MOSCOW -- Sitting on a park bench near Kurchatov Square in north Moscow, a visitor's eye is immediately drawn to two signs.
The first, reading "Glory to Soviet Science" in tarnished block letters, is a harmless relic of another era. The second, a digital meter, is just as dated but much more troubling. It keeps constant check on the radiation level in the neighborhood, letting the thousands of people who live in nearby apartment blocks know how safe or unsafe the local nuclear reactors are today.
On a sunny afternoon, the radiation emanating from the Kurchatov Institute of Nuclear Physics bumps around between 8 and 10 microroentgens an hour, a level most scientists believe to be safe. But as the glowing red numbers flick upward to 9.8, then back down again to 9.4, a woman waiting at a nearby bus stop narrows her eyes. (At 10 microroentgens an hour, a person would receive 87,600 in a year, with 100,000 considered the health-safety ceiling.)
"They say it's not dangerous to our health, but, of course, we're scared," says 74-year-old Dina Kurnosova, referring to a grim-looking complex across the street that residents have dubbed a "micro-Chernobyl."
After a 10-day span that saw Chechen rebels set off a bomb on a Moscow subway and then the roof of a new city swimming pool simply collapse, she's terrified that the Kurchatov Institute is a nuclear explosion waiting to happen in her neighborhood
"An accident will surely happen if they don't shut it down," Ms. Kurnosova said, shaking her head in disgust. "We live beside a volcano."
Her fear springs from the fact that the Soviet-era secrecy that surrounded the nuclear industry is now gone. She and others living in the area know that the Kurchatov Institute's six functioning research reactors are well past their 30-year life spans, and that the risk of a malfunction grows with every year. The reactors are small -- the largest is eight megawatts -- but some are now almost 50 years old.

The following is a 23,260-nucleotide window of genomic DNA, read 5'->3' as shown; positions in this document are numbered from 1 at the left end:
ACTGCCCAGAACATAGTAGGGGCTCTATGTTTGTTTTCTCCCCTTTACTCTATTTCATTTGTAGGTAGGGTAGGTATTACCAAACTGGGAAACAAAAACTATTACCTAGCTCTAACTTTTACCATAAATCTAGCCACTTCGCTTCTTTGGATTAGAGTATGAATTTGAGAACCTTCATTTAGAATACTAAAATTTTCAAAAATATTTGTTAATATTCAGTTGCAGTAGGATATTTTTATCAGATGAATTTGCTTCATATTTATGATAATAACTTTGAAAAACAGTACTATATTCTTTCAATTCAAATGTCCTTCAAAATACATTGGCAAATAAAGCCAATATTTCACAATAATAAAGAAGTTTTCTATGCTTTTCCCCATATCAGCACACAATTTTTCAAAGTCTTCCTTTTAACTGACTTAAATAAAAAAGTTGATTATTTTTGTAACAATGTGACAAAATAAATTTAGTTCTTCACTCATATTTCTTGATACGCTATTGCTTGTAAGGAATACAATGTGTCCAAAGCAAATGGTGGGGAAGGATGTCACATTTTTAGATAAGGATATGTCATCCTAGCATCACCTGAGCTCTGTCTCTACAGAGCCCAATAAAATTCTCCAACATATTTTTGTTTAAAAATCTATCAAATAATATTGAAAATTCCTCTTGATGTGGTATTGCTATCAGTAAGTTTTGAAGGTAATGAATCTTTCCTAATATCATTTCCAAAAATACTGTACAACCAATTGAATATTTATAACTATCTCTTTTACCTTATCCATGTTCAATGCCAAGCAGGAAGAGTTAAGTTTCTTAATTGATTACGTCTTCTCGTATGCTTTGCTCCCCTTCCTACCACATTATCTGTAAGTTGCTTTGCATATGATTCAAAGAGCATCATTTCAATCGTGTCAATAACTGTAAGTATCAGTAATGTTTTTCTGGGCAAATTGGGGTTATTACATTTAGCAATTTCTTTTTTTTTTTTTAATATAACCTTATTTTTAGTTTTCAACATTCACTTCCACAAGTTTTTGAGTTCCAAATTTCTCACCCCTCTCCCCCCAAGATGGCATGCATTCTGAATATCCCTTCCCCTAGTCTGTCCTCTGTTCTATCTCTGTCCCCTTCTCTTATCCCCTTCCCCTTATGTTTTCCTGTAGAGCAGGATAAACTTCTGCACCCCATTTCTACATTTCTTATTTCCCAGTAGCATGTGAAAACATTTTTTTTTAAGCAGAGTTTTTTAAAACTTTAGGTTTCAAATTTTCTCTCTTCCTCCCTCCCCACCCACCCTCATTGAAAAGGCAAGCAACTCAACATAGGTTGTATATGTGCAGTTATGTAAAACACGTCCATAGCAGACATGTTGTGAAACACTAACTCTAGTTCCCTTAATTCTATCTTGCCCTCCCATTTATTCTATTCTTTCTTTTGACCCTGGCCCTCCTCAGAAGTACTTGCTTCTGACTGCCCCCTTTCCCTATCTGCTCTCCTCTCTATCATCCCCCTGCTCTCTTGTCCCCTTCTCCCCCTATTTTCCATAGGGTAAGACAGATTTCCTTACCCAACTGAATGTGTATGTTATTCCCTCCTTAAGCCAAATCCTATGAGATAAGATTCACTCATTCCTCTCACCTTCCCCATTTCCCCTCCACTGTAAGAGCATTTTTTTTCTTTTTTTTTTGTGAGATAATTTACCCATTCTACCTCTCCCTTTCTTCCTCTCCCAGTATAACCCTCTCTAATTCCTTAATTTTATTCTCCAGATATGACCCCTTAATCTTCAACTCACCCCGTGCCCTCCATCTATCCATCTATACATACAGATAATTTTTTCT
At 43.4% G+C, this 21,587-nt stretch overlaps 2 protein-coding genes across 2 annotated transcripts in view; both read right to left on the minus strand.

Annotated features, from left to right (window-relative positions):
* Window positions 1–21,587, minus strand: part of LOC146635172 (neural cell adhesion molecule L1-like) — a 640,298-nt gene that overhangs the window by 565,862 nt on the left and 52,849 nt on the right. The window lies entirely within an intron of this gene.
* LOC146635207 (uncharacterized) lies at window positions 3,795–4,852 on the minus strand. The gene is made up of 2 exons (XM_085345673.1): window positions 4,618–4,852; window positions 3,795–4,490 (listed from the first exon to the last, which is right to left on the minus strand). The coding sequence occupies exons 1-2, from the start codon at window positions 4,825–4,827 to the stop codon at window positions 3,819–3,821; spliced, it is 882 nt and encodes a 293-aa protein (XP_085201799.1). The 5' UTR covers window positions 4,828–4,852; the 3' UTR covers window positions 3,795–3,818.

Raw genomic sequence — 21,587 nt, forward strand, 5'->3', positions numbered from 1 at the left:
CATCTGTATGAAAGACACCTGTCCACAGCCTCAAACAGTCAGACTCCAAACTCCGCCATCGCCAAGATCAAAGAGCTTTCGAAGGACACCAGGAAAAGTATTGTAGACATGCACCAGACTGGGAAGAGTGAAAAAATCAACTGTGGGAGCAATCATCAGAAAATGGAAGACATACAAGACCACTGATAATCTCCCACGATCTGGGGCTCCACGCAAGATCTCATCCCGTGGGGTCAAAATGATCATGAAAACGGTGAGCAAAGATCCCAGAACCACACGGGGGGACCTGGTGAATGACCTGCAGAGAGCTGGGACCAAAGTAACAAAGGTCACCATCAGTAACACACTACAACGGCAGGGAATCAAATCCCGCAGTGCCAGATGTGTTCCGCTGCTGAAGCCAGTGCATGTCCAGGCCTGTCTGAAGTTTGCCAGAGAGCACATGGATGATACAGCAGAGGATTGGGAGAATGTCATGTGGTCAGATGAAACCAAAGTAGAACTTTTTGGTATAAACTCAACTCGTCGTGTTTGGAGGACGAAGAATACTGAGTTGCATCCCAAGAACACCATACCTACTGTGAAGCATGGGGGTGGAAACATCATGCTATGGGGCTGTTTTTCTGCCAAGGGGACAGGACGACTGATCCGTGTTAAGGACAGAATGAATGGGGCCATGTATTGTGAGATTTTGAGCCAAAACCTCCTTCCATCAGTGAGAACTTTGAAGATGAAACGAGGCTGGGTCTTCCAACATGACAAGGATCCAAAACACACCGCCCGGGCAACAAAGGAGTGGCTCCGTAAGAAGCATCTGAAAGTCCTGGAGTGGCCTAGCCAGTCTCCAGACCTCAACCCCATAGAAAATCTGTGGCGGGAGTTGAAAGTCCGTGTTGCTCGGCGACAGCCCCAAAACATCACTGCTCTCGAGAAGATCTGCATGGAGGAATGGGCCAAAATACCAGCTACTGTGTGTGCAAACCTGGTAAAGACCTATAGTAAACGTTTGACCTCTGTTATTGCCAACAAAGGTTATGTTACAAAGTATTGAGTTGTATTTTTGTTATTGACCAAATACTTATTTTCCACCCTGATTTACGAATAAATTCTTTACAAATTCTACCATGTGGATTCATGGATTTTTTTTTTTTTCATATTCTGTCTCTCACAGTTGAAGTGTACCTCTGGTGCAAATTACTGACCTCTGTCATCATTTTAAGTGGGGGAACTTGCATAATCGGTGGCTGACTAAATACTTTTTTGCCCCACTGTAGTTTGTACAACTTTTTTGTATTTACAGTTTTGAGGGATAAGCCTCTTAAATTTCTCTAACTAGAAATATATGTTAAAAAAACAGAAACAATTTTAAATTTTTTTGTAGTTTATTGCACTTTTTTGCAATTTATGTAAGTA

The age of the reactors isn't the only worry. There are concerns that the institute, which had 9,900 workers at the end of the Soviet era, no longer has enough staff or funding to guarantee safety. The institute shed 4,600 workers over the past decade; salaries are a fraction of what they once were; and new concerns, including terrorism, have emerged.
Moscow is considered by experts to be the most "nuclear" of the world's major cities, with 11 nuclear reactors, 33 nuclear research stations and 24 nuclear-waste storage sites. For decades, many Muscovites were unaware of the risks. But ever since the 1986 explosion at the Chernobyl nuclear plant in Ukraine, some residents walk around with their own pocket radiation counters.
"Moscow is the only capital city in the world where there are nuclear reactors. No other capital has even one, and we have 11," said Alexei Yablokov, an adviser on environmental issues to former president Boris Yeltsin. If something went wrong at any of the reactors, "it wouldn't be a Chernobyl, but it would still be very, very serious," he said.
Environmentalists say the aging reactors at the Kurchatov Institute pose the biggest risk to the city. Opened in 1943 as dictator Joseph Stalin ordered scientists to begin pursuing an atomic weapon, it was here that physicist Igor Kurchatov began the research that eventually produced the Soviet Union's nuclear arsenal.
At the time, however, the institute and its research reactors were located in a wooded area outside Moscow. No one foresaw a time when the capital would have a population of more than 10 million, and would grow around the reactors to the point where they're now neatly situated between two subway stations, and across the street from a children's playground and a movie theatre.
Even those who believe the institute's reactors are safe recognize the location is horrible. Atomic Energy Minister Alexander Rumyantsev, a former director of the institute, said last week that though he believes that the risk of explosion is minimal, he worries about the large quantity of nuclear waste that has been buried in the area.
Some of it was buried just seven meters deep, well shy of the modern safety standard of 30 meters
Removal of that waste has been under way for years, but Mr. Rumyantsev acknowledged that what remains beneath the soil poses unknown health risks to the community.
There's also radioactive material left behind in the main 40-megawatt reactor that was shut down 10 years ago, which still requires round-the-clock monitoring.
When the Kurchatov Institute was built, the area "was just a field, an artillery-testing zone, but now it's almost downtown. It's a very densely populated area, so of course it's wrong to have it there," Mr. Rumyantsev said.
Moscow Mayor Yuri Luzhkov has mused about moving the institute, but its directors have dismissed the idea, saying it would be too costly and too potentially risky.
Environmentalist Vladimir Slivyak says politicians afraid of angering the country's powerful nuclear industry are avoiding discussion of the safer, cheaper option -- closing the complex completely.
"After the many terror attacks in Moscow over the past two years, we know a bomb can explode near Red Square and no one can prevent it. They could get into the Kurchatov Institute, too," Mr. Slivyak said.
"But the reactors are now so old that we may not even need the terrorists. The Kurchatov Institute is just no longer safe."
© 2004 Bell Globemedia Publishing Inc